The cast of Monty Python are known and beloved around the world, and Palin is among the most likable of the bunch. That opens doors to everyone from world leaders to war survivors, and they are generally willing to help Palin paint a picture of life in those countries, rather than just give us a tourists view.
Ramsay’s Kitchen Nightmares
This entry may surprise you if your only exposure to Chef Gordon Ramsay is his American TV persona, which is dialed up to 11 on a scale of one to eight. On American TV, Ramsay is loud, vulgar, short tempered, and frequently an ass. On his British shows, he is still all of those things, but he is also funny, charming, and one of the best in the world at what he does.
The British version of Ramsay’s Kitchen Nightmare is almost nothing like the American counterpart, which also stars Ramsay, but goes by the name Kitchen Nightmares. The American version is designed to be a train wreck from the start. Ramsay is really never expected to help the hapless, frequently delusional American restaurant owners. The show isn’t about helping them, it is about spectacle. Int he British version, you actually root for the restaurants. There are a few hopeless cases, but it is typically an amazing rebirth thanks to Gordon’s intelligent way of looking at the industry, and his willingness to share his experience. He is their guardian angel rather than their personal devil. It also shows us a look behind the curtain of an industry most of us don’t get to so.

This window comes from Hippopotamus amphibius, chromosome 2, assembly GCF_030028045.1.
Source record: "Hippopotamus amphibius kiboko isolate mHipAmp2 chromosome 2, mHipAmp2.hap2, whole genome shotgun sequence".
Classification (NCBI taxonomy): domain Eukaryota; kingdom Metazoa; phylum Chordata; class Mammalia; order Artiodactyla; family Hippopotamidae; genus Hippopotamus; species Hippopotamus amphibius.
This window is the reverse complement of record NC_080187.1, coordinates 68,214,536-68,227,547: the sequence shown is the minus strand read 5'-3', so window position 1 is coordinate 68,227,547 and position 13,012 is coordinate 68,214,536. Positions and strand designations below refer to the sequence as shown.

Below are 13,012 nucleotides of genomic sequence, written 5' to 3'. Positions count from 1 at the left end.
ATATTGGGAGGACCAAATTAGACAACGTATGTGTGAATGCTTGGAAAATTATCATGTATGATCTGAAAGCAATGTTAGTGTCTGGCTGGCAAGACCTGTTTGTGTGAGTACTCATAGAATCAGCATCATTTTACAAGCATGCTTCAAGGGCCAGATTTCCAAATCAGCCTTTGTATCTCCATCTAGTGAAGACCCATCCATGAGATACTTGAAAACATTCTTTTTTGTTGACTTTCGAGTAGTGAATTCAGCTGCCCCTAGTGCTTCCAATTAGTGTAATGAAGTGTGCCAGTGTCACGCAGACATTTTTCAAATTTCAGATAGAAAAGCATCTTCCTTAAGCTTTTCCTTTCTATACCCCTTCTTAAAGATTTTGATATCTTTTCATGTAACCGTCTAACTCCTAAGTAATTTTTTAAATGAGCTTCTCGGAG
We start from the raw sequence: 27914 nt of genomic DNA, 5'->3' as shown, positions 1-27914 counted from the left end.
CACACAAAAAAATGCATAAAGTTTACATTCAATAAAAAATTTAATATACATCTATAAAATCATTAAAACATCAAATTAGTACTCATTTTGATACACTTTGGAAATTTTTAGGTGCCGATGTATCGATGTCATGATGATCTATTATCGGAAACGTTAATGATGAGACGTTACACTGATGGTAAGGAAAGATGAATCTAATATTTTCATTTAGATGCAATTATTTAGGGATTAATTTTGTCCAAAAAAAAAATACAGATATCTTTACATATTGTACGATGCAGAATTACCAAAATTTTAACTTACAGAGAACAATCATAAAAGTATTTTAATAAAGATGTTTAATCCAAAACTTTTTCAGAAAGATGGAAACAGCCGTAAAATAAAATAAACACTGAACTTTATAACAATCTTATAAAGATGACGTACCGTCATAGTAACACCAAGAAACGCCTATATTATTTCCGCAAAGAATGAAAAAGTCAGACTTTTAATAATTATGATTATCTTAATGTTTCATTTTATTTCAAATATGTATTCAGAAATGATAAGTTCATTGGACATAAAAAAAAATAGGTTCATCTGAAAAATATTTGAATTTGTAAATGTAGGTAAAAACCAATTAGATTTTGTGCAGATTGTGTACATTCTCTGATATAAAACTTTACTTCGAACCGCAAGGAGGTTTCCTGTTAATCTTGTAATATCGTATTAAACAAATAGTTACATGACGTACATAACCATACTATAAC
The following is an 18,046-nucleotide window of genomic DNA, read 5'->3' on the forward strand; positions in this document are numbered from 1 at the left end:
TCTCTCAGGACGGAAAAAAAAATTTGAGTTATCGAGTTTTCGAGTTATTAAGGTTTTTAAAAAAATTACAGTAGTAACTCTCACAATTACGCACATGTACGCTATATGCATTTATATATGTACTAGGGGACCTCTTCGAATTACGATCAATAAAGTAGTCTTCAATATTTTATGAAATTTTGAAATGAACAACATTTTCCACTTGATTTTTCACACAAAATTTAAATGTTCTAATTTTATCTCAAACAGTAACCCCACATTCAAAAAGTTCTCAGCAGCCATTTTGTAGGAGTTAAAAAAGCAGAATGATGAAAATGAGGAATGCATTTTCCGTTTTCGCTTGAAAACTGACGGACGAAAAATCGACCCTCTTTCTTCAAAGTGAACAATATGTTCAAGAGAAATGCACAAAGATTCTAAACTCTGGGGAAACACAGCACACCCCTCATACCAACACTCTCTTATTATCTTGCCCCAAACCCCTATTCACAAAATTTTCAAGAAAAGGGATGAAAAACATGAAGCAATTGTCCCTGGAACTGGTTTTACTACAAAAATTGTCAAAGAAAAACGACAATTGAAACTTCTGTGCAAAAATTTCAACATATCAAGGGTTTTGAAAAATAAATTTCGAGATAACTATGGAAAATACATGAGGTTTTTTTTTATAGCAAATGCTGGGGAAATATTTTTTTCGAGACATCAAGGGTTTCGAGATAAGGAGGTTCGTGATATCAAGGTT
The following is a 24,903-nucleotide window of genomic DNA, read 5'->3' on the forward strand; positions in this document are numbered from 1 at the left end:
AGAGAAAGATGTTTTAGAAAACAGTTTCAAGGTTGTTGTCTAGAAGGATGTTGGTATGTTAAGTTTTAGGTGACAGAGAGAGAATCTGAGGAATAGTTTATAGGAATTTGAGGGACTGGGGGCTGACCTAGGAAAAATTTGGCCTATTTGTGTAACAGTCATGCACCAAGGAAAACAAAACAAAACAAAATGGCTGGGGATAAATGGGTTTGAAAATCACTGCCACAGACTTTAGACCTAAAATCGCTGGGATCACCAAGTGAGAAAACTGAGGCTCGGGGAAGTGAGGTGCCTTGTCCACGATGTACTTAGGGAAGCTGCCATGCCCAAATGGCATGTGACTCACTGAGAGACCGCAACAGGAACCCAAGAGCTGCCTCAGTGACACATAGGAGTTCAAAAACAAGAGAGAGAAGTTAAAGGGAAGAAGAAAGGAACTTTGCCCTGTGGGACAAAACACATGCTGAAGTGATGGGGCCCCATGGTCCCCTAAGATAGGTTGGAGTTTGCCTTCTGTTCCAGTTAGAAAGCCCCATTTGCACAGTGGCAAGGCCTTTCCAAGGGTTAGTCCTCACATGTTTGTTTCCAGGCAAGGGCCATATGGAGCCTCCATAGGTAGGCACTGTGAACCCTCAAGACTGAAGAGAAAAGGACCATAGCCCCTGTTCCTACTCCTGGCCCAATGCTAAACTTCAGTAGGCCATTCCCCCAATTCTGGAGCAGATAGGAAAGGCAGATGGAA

You don’t need to be a gearhead to like Top Gear. In fact you can know nothing about cars and still enjoy most of the series – it takes no knowledge of a Robin Renault to enjoy watching the cast attempt to launch it into space. There are some episodes that are more concerned with cars than stunts, and those do tend to favor people that can appreciate a 0-60 time. But when the show steps out of its comfort zone, especially during the now frequent specials, there’s really nothing else like it.
If you’re looking for a place to start, try the Polar Special, where the three hosts break into two teams and race for the North Pole. One group goes with an experienced dog sledder, while the other two take a sophisticated truck. It starts out amusing and ends up remarkable, as the cast and crew undergo a wild journey. Watching some of these shows, you wonder how and when at least one of the hosts will die.
What did we miss?
Is there an obvious pick for best British TV dramas we overlooked? Sound off in the comments below!